and whether the PTCs identified in F. graminearum are also associated with NMD needs to be further investigated. Apart from PTC isoforms, some alternatively spliced transcripts encoding proteins with diverse length were identified. The effects of the diversity in length on the biological function of proteins are still unknown, but several functions including binding properties, intracellular localization, enzymatic activity or stability might be affected
Alternative splicing appears widespread in eukaryotes, but the biological function of alternative splicing is still poorly understood. Some studies have shown that alternative splicing events are developmentally regulated or associated with the response to different environmental conditions
[53, 54]. For instance, in A. thaliana, the CIRCADIAN CLOCK ASSOCIATED 1 (CCA1) gene produces two different transcripts and their expression ratio is dependent of light and temperature
. Similarly, in A. thaliana splicing of serine/arginine-rich protein-encoding genes is altered in response to hormones or abiotic stresses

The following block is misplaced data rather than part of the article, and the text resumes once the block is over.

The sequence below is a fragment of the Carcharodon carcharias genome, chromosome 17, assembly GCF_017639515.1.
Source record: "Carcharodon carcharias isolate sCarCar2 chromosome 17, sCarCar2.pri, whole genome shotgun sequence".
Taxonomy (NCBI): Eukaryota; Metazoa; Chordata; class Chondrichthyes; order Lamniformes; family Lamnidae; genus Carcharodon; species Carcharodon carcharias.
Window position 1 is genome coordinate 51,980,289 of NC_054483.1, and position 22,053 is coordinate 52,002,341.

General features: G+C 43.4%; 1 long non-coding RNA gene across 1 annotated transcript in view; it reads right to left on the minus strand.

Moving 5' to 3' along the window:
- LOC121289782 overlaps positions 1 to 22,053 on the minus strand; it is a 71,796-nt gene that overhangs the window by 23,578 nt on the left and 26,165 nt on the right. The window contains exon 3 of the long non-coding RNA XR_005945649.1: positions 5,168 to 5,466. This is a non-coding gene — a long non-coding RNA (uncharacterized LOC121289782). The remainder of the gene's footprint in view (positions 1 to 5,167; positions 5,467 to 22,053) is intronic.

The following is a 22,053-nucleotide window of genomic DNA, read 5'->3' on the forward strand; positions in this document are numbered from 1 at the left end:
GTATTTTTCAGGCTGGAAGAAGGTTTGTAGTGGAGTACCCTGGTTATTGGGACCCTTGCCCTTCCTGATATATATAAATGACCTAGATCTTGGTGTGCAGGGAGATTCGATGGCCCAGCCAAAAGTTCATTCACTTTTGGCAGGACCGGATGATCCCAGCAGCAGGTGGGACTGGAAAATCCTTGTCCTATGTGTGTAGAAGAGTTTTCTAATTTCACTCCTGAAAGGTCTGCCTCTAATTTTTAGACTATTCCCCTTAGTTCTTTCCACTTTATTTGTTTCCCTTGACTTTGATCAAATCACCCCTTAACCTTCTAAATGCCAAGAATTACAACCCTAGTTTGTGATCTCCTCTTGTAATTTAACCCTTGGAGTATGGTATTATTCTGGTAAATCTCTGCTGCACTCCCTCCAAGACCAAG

. In H. sapiens, a number of genes involved in apoptosis
 and differentiation of embryonic stem cells are regulated by alternative splicing
[19, 56]. In our study, we have also demonstrated that for some genes the alternative splicing events are regulated at different vegetative growth stages in F. graminearum; their biological implications are not yet understood, but they might be important in adaptation of F. graminearum to changing external environmental conditions that occur during different growth stages.
As reported previously in other species, in addition to the canonical GT donor and AG acceptor sites in introns there are several non-canonical donor and acceptor sites, of which GC occurs most frequently as an alternative donor site
[13, 57, 58]. The non-canonical splice sites in F. graminearum also showed that the GC donor, AG acceptor combination is prevalent, of which the proportion is consistent with what has been found in other organisms
[13, 58]. In addition, the nucleotide preferences flanking the GC donor splice site and AG acceptor splice site identified in F. graminearum are consistent with previous reports in other organisms